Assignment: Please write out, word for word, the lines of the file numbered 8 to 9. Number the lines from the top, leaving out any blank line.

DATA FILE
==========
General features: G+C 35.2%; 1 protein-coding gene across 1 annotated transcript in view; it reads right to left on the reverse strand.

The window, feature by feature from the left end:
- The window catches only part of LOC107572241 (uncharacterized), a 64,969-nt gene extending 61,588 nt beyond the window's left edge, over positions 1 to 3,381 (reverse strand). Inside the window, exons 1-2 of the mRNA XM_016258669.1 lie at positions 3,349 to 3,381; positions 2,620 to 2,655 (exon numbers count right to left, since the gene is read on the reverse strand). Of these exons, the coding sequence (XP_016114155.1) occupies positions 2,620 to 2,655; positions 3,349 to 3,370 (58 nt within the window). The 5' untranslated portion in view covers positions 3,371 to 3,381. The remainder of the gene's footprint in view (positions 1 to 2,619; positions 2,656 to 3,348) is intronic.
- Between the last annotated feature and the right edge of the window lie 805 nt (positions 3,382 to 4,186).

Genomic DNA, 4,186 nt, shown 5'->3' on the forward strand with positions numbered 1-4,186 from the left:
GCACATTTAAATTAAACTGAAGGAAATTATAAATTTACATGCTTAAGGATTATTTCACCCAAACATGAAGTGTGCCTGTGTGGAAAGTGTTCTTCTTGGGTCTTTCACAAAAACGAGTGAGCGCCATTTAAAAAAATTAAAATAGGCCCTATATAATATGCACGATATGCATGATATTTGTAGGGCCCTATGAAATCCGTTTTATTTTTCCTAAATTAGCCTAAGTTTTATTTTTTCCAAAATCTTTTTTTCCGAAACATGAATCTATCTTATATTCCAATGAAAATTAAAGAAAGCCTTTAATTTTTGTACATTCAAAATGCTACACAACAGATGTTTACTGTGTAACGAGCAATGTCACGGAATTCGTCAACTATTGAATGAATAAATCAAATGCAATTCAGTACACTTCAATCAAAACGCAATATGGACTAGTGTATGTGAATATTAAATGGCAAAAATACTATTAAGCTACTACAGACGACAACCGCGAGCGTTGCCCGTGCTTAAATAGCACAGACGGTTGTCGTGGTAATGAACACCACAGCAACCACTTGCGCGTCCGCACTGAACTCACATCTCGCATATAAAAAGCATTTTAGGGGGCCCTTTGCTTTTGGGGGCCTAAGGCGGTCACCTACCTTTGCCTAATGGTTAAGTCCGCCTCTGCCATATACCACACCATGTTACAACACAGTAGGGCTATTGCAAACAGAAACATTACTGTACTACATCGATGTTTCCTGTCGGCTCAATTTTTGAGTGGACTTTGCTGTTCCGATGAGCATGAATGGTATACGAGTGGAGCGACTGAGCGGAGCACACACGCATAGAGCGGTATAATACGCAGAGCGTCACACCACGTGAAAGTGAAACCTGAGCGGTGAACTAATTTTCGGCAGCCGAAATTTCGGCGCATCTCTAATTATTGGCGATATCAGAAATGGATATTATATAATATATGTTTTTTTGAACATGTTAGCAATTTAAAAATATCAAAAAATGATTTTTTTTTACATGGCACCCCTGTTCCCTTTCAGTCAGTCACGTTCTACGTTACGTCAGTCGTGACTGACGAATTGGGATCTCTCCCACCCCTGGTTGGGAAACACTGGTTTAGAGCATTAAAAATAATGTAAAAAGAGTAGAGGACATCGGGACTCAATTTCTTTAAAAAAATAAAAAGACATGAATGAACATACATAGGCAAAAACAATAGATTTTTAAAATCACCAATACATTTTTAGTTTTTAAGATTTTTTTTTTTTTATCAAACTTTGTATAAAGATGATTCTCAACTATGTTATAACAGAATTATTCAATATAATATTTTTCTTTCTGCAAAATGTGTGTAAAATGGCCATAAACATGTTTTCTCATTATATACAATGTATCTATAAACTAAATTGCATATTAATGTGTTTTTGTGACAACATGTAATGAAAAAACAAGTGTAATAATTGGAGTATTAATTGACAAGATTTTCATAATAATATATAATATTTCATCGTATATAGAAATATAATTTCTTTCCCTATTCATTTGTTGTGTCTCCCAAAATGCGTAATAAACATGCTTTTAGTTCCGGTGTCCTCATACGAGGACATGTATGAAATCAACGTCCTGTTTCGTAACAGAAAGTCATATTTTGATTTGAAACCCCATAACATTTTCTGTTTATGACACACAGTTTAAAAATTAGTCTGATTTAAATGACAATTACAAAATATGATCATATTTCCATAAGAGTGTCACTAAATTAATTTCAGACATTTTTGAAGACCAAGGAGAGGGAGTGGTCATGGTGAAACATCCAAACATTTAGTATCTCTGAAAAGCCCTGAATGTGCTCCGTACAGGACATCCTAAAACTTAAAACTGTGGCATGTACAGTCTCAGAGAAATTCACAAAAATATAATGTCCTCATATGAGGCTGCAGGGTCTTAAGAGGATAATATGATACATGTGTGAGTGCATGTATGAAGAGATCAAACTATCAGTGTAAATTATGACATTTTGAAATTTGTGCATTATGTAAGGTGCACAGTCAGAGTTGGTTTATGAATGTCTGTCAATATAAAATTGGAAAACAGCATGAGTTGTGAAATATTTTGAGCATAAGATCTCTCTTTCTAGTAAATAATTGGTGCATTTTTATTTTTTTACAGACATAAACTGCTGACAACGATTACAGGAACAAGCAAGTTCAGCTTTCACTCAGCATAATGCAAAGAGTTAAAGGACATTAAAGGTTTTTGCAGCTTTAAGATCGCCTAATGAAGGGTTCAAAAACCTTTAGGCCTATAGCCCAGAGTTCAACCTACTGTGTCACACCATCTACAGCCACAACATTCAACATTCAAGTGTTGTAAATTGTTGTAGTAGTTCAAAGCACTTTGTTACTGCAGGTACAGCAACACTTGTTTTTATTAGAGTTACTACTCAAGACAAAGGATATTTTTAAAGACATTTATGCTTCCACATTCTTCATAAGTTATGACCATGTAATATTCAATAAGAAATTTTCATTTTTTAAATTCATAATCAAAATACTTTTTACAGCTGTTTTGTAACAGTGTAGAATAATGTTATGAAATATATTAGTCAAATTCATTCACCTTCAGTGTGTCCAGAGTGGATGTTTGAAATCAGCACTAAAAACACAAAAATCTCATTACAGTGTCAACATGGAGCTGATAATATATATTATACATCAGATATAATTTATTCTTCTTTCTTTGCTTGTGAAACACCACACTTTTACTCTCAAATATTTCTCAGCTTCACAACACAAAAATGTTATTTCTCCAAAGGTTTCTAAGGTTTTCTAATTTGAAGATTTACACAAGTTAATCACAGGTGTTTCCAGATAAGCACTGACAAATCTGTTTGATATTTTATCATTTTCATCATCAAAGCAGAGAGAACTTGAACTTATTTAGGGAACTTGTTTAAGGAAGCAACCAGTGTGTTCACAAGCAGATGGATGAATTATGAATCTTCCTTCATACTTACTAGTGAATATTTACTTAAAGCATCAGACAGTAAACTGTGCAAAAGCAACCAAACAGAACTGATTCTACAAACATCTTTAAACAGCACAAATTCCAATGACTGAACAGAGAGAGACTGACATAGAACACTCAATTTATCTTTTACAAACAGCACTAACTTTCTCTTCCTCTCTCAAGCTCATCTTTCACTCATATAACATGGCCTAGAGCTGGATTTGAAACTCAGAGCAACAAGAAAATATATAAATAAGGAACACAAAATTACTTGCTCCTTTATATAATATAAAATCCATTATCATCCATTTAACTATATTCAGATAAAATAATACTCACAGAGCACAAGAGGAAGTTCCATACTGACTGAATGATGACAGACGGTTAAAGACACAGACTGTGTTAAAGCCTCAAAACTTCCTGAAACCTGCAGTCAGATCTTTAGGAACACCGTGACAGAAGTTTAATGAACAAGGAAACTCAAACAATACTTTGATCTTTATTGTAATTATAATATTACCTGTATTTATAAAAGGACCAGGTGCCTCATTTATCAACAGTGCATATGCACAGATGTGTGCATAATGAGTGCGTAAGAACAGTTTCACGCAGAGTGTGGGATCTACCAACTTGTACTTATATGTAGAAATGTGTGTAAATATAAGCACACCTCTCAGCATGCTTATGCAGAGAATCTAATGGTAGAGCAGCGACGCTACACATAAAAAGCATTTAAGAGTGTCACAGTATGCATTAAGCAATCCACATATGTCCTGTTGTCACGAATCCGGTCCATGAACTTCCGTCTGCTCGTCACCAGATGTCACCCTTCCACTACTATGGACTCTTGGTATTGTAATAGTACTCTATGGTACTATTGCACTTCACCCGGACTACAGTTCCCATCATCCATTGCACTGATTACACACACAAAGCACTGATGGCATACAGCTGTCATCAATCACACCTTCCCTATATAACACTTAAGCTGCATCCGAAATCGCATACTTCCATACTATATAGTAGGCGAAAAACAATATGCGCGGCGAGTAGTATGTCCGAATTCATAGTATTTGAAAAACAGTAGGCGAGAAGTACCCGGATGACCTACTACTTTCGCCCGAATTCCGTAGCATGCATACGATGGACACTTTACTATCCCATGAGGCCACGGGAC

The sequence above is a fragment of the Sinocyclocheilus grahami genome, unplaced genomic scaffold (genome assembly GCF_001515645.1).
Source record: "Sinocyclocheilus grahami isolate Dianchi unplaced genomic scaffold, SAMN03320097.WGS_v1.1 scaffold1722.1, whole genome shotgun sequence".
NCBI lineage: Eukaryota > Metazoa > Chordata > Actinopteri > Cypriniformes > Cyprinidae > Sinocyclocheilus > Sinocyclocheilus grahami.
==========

Source record: "Sinocyclocheilus grahami isolate Dianchi unplaced genomic scaffold, SAMN03320097.WGS_v1.1 scaffold1722.1, whole genome shotgun sequence".
NCBI lineage: Eukaryota > Metazoa > Chordata > Actinopteri > Cypriniformes > Cyprinidae > Sinocyclocheilus > Sinocyclocheilus grahami.